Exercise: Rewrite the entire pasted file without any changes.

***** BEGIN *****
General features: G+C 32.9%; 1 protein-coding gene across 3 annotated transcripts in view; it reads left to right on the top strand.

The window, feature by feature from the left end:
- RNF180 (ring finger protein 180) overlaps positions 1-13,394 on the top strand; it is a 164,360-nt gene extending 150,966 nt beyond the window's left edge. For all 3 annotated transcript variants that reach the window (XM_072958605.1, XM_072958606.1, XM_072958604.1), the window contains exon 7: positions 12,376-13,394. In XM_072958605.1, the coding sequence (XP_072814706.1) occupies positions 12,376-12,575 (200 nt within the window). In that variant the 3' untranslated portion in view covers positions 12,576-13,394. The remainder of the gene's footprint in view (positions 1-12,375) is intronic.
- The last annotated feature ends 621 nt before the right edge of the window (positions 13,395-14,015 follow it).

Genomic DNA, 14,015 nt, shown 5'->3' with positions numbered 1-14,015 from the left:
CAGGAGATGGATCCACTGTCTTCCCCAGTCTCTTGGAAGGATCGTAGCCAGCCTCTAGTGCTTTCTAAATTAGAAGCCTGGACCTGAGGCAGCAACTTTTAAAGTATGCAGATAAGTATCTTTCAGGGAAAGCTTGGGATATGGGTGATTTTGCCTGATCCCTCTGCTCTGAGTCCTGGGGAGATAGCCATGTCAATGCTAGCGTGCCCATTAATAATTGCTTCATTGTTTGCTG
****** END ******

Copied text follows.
General features: G+C 32.9%; 1 protein-coding gene across 3 annotated transcripts in view; it reads left to right on the top strand.

The window, feature by feature from the left end:
- RNF180 (ring finger protein 180) overlaps positions 1-13,394 on the top strand; it is a 164,360-nt gene extending 150,966 nt beyond the window's left edge. For all 3 annotated transcript variants that reach the window (XM_072958605.1, XM_072958606.1, XM_072958604.1), the window contains exon 7: positions 12,376-13,394. In XM_072958605.1, the coding sequence (XP_072814706.1) occupies positions 12,376-12,575 (200 nt within the window). In that variant the 3' untranslated portion in view covers positions 12,576-13,394. The remainder of the gene's footprint in view (positions 1-12,375) is intronic.
- The last annotated feature ends 621 nt before the right edge of the window (positions 13,395-14,015 follow it).

Genomic DNA, 14,015 nt, shown 5'->3' with positions numbered 1-14,015 from the left:
CAGGAGATGGATCCACTGTCTTCCCCAGTCTCTTGGAAGGATCGTAGCCAGCCTCTAGTGCTTTCTAAATTAGAAGCCTGGACCTGAGGCAGCAACTTTTAAAGTATGCAGATAAGTATCTTTCAGGGAAAGCTTGGGATATGGGTGATTTTGCCTGATCCCTCTGCTCTGAGTCCTGGGGAGATAGCCATGTCAATGCTAGCGTGCCCATTAATAATTGCTTCATTGTTTGCTG